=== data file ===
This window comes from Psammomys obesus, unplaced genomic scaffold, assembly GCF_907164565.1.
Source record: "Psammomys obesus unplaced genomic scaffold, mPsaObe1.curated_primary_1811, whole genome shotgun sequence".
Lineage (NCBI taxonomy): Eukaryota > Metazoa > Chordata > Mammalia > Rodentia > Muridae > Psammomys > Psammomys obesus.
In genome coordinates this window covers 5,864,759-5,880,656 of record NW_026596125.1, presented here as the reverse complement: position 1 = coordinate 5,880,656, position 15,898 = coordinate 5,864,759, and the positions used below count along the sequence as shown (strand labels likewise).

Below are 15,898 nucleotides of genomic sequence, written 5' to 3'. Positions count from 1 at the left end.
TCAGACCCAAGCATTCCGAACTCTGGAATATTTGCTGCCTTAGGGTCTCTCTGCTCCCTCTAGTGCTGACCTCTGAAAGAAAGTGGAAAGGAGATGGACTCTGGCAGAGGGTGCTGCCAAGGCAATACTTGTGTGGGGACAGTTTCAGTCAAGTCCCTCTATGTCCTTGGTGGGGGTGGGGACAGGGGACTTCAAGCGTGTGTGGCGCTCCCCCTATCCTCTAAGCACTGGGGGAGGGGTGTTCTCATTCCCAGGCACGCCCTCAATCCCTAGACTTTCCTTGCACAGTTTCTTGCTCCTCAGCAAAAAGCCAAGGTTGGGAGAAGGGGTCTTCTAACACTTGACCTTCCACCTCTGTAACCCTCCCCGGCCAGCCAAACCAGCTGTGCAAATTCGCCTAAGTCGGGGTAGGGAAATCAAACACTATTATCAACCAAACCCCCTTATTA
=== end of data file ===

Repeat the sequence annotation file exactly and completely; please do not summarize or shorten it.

This window comes from Psammomys obesus, unplaced genomic scaffold, assembly GCF_907164565.1.
Source record: "Psammomys obesus unplaced genomic scaffold, mPsaObe1.curated_primary_1811, whole genome shotgun sequence".
Lineage (NCBI taxonomy): Eukaryota > Metazoa > Chordata > Mammalia > Rodentia > Muridae > Psammomys > Psammomys obesus.
In genome coordinates this window covers 5,864,759-5,880,656 of record NW_026596125.1, presented here as the reverse complement: position 1 = coordinate 5,880,656, position 15,898 = coordinate 5,864,759, and the positions used below count along the sequence as shown (strand labels likewise).

Below are 15,898 nucleotides of genomic sequence, written 5' to 3'. Positions count from 1 at the left end.
TCAGACCCAAGCATTCCGAACTCTGGAATATTTGCTGCCTTAGGGTCTCTCTGCTCCCTCTAGTGCTGACCTCTGAAAGAAAGTGGAAAGGAGATGGACTCTGGCAGAGGGTGCTGCCAAGGCAATACTTGTGTGGGGACAGTTTCAGTCAAGTCCCTCTATGTCCTTGGTGGGGGTGGGGACAGGGGACTTCAAGCGTGTGTGGCGCTCCCCCTATCCTCTAAGCACTGGGGGAGGGGTGTTCTCATTCCCAGGCACGCCCTCAATCCCTAGACTTTCCTTGCACAGTTTCTTGCTCCTCAGCAAAAAGCCAAGGTTGGGAGAAGGGGTCTTCTAACACTTGACCTTCCACCTCTGTAACCCTCCCCGGCCAGCCAAACCAGCTGTGCAAATTCGCCTAAGTCGGGGTAGGGAAATCAAACACTATTATCAACCAAACCCCCTTATTA